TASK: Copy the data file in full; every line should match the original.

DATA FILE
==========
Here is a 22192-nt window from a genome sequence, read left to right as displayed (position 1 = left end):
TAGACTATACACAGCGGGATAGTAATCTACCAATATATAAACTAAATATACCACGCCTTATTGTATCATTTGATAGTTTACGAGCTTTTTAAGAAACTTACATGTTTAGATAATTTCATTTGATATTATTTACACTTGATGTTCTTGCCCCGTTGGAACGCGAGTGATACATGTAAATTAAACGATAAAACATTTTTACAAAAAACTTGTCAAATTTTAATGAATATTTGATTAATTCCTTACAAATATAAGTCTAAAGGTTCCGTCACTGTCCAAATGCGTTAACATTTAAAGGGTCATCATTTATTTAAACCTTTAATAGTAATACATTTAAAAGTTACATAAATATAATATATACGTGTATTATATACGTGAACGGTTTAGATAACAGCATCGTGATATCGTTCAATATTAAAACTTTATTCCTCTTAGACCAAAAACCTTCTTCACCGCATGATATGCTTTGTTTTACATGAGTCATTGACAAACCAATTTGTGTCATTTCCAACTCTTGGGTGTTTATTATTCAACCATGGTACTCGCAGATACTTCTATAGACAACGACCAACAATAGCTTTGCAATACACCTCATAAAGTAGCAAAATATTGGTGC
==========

Here is a 22192-nt window from a genome sequence, read left to right as displayed (position 1 = left end):
TAGACTATACACAGCGGGATAGTAATCTACCAATATATAAACTAAATATACCACGCCTTATTGTATCATTTGATAGTTTACGAGCTTTTTAAGAAACTTACATGTTTAGATAATTTCATTTGATATTATTTACACTTGATGTTCTTGCCCCGTTGGAACGCGAGTGATACATGTAAATTAAACGATAAAACATTTTTACAAAAAACTTGTCAAATTTTAATGAATATTTGATTAATTCCTTACAAATATAAGTCTAAAGGTTCCGTCACTGTCCAAATGCGTTAACATTTAAAGGGTCATCATTTATTTAAACCTTTAATAGTAATACATTTAAAAGTTACATAAATATAATATATACGTGTATTATATACGTGAACGGTTTAGATAACAGCATCGTGATATCGTTCAATATTAAAACTTTATTCCTCTTAGACCAAAAACCTTCTTCACCGCATGATATGCTTTGTTTTACATGAGTCATTGACAAACCAATTTGTGTCATTTCCAACTCTTGGGTGTTTATTATTCAACCATGGTACTCGCAGATACTTCTATAGACAACGACCAACAATAGCTTTGCAATACACCTCATAAAGTAGCAAAATATTGGTGC